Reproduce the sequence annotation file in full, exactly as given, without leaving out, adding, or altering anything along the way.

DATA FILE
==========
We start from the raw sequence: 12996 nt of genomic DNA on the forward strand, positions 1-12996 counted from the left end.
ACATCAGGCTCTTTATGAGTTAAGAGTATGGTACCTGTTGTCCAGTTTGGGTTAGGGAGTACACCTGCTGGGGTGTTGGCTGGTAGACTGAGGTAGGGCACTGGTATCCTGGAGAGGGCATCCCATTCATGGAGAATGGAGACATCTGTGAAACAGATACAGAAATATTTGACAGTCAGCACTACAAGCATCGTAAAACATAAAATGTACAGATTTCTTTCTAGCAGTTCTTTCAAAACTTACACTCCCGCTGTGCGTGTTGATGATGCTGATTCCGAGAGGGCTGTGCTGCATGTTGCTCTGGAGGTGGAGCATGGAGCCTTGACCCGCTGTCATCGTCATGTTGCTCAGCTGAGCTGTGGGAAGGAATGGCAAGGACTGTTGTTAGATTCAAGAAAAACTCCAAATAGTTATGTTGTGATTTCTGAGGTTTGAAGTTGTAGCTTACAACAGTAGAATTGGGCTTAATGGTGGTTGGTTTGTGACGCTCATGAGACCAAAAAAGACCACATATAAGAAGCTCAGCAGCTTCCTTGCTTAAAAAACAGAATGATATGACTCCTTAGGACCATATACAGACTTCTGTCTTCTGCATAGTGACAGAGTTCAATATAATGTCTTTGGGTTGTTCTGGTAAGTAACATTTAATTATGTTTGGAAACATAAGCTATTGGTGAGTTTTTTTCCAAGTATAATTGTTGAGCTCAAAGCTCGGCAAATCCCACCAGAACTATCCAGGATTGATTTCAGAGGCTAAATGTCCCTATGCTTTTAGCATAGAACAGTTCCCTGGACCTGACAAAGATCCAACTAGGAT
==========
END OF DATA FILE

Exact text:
We start from the raw sequence: 12996 nt of genomic DNA on the forward strand, positions 1-12996 counted from the left end.
ACATCAGGCTCTTTATGAGTTAAGAGTATGGTACCTGTTGTCCAGTTTGGGTTAGGGAGTACACCTGCTGGGGTGTTGGCTGGTAGACTGAGGTAGGGCACTGGTATCCTGGAGAGGGCATCCCATTCATGGAGAATGGAGACATCTGTGAAACAGATACAGAAATATTTGACAGTCAGCACTACAAGCATCGTAAAACATAAAATGTACAGATTTCTTTCTAGCAGTTCTTTCAAAACTTACACTCCCGCTGTGCGTGTTGATGATGCTGATTCCGAGAGGGCTGTGCTGCATGTTGCTCTGGAGGTGGAGCATGGAGCCTTGACCCGCTGTCATCGTCATGTTGCTCAGCTGAGCTGTGGGAAGGAATGGCAAGGACTGTTGTTAGATTCAAGAAAAACTCCAAATAGTTATGTTGTGATTTCTGAGGTTTGAAGTTGTAGCTTACAACAGTAGAATTGGGCTTAATGGTGGTTGGTTTGTGACGCTCATGAGACCAAAAAAGACCACATATAAGAAGCTCAGCAGCTTCCTTGCTTAAAAAACAGAATGATATGACTCCTTAGGACCATATACAGACTTCTGTCTTCTGCATAGTGACAGAGTTCAATATAATGTCTTTGGGTTGTTCTGGTAAGTAACATTTAATTATGTTTGGAAACATAAGCTATTGGTGAGTTTTTTTCCAAGTATAATTGTTGAGCTCAAAGCTCGGCAAATCCCACCAGAACTATCCAGGATTGATTTCAGAGGCTAAATGTCCCTATGCTTTTAGCATAGAACAGTTCCCTGGACCTGACAAAGATCCAACTAGGAT